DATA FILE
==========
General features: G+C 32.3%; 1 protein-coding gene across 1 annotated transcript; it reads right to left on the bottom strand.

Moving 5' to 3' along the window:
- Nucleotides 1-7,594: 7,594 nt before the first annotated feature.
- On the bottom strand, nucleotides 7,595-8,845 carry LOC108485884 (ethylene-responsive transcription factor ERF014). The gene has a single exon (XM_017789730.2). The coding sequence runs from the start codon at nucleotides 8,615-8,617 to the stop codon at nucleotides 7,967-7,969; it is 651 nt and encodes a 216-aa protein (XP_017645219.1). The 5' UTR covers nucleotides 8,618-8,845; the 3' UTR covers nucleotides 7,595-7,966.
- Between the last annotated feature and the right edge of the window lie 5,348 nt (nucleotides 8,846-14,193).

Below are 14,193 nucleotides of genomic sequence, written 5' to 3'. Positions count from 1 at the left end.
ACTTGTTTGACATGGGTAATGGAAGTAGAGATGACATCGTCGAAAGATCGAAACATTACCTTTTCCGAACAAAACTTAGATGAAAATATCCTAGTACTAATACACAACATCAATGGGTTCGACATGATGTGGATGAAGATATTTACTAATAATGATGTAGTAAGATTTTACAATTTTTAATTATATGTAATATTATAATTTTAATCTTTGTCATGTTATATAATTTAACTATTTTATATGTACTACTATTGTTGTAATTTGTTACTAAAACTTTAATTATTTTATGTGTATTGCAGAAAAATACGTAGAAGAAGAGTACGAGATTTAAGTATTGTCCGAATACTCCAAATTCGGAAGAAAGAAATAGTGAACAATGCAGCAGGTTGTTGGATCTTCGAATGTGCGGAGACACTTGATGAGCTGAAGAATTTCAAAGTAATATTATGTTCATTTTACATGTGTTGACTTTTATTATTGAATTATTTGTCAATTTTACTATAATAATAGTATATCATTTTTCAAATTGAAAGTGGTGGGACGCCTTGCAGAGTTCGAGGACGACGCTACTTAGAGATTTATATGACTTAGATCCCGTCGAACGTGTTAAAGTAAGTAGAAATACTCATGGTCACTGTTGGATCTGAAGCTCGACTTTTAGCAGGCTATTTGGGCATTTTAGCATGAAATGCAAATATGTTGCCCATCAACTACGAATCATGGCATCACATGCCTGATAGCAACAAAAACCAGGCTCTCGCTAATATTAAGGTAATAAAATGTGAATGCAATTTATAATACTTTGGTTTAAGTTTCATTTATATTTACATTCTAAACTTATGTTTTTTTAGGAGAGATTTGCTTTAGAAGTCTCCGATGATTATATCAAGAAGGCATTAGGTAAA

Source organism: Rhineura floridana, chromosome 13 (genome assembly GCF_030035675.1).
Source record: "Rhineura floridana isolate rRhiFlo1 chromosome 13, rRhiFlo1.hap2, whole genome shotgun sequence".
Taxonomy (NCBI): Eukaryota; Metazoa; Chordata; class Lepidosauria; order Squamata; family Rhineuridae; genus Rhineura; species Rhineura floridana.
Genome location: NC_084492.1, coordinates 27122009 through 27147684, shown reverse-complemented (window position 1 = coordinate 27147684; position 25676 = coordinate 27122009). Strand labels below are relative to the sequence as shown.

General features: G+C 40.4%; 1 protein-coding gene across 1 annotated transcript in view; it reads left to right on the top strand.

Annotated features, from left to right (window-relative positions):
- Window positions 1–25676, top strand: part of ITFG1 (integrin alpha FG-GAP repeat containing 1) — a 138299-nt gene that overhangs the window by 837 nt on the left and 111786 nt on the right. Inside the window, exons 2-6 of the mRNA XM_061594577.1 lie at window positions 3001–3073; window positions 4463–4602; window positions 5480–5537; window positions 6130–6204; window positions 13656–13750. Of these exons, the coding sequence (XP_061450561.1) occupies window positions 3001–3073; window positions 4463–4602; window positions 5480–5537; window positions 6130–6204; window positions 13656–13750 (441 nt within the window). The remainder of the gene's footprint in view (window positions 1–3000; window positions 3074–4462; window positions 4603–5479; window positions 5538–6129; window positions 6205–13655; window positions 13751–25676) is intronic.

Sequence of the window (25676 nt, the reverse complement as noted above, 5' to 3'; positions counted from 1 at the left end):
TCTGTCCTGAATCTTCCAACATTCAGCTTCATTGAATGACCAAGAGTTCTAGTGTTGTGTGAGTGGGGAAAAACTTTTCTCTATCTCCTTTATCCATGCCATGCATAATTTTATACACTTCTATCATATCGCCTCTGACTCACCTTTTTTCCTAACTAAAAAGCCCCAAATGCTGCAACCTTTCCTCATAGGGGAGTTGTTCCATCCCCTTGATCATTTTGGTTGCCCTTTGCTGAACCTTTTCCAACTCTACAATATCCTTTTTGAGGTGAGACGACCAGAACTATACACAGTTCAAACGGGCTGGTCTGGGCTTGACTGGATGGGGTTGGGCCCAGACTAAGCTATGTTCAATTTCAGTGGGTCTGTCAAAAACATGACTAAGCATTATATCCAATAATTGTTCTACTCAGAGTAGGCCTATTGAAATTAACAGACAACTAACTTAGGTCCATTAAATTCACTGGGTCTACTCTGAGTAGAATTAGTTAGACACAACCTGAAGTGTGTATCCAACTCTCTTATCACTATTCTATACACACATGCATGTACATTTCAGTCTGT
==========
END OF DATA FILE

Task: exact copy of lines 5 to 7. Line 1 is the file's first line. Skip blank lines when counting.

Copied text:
- Between the last annotated feature and the right edge of the window lie 5,348 nt (nucleotides 8,846-14,193).

Below are 14,193 nucleotides of genomic sequence, written 5' to 3'. Positions count from 1 at the left end.
ACTTGTTTGACATGGGTAATGGAAGTAGAGATGACATCGTCGAAAGATCGAAACATTACCTTTTCCGAACAAAACTTAGATGAAAATATCCTAGTACTAATACACAACATCAATGGGTTCGACATGATGTGGATGAAGATATTTACTAATAATGATGTAGTAAGATTTTACAATTTTTAATTATATGTAATATTATAATTTTAATCTTTGTCATGTTATATAATTTAACTATTTTATATGTACTACTATTGTTGTAATTTGTTACTAAAACTTTAATTATTTTATGTGTATTGCAGAAAAATACGTAGAAGAAGAGTACGAGATTTAAGTATTGTCCGAATACTCCAAATTCGGAAGAAAGAAATAGTGAACAATGCAGCAGGTTGTTGGATCTTCGAATGTGCGGAGACACTTGATGAGCTGAAGAATTTCAAAGTAATATTATGTTCATTTTACATGTGTTGACTTTTATTATTGAATTATTTGTCAATTTTACTATAATAATAGTATATCATTTTTCAAATTGAAAGTGGTGGGACGCCTTGCAGAGTTCGAGGACGACGCTACTTAGAGATTTATATGACTTAGATCCCGTCGAACGTGTTAAAGTAAGTAGAAATACTCATGGTCACTGTTGGATCTGAAGCTCGACTTTTAGCAGGCTATTTGGGCATTTTAGCATGAAATGCAAATATGTTGCCCATCAACTACGAATCATGGCATCACATGCCTGATAGCAACAAAAACCAGGCTCTCGCTAATATTAAGGTAATAAAATGTGAATGCAATTTATAATACTTTGGTTTAAGTTTCATTTATATTTACATTCTAAACTTATGTTTTTTTAGGAGAGATTTGCTTTAGAAGTCTCCGATGATTATATCAAGAAGGCATTAGGTAAA